Teens need to know the difference between “hot” and “cold” cognition, and how making decisions in each of these emotional states can bring vastly different outcomes. Student Life Speaker Abigail Judge, a Cambridge therapist who also teaches at Harvard Medical School and conducts research at Massachusetts General Hospital, connected with her teenage audience using humor and self-deprecation during a recent assembly. Her message: know your brain.
“Hot” cognition occurs when emotions are high, when someone is upset, angry, or sad. Teens in this state should notice their feelings (a tight stomach, sweaty hands, a feeling of anguish, for example) and put their phone down. This is not the time to send a text or reply to a provoking phone call. In the cold light of day, Judge said, we all make better judgment calls on how to interact with people.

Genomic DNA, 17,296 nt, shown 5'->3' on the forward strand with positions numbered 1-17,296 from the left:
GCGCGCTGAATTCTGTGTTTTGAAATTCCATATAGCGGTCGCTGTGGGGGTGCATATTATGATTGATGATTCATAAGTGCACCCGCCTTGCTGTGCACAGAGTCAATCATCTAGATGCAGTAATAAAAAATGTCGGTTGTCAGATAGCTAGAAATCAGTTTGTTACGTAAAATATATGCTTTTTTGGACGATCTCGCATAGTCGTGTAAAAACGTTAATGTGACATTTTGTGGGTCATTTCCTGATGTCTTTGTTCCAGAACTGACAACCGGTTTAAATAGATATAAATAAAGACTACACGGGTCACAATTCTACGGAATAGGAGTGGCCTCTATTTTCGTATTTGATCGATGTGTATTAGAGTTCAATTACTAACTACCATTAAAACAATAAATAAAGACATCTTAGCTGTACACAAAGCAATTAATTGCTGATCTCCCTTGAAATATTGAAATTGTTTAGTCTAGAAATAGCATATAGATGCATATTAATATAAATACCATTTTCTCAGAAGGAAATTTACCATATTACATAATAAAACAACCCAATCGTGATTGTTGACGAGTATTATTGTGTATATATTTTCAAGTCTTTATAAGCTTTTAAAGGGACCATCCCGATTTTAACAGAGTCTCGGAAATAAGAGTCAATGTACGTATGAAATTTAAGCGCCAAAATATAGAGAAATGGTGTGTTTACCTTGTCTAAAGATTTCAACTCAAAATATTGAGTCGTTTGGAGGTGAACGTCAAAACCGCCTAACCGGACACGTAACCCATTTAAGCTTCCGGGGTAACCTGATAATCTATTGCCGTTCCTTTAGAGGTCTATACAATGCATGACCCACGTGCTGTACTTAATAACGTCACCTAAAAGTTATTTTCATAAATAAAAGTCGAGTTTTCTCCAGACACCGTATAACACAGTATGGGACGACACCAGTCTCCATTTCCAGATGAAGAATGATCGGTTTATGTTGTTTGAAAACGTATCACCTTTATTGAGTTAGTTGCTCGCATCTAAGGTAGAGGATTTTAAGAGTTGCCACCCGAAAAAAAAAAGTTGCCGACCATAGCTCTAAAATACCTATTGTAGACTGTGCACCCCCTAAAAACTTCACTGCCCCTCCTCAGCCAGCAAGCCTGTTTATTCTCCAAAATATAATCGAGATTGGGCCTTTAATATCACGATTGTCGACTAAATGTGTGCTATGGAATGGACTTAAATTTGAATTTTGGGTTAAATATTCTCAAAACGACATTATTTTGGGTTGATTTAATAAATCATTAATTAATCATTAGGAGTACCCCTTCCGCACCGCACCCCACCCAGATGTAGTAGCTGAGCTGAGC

Until young people reach around 25, their prefrontal cortex, the center for executive functioning, is not fully developed. Meanwhile, their amygdala, the seat of emotions, is up and running. When we examine this imbalance, we can help teens understand how their brains are different than adults’ brains. And adults who understand the differences can help young people move through those “hot” cognition moments, and act when their emotions run cooler.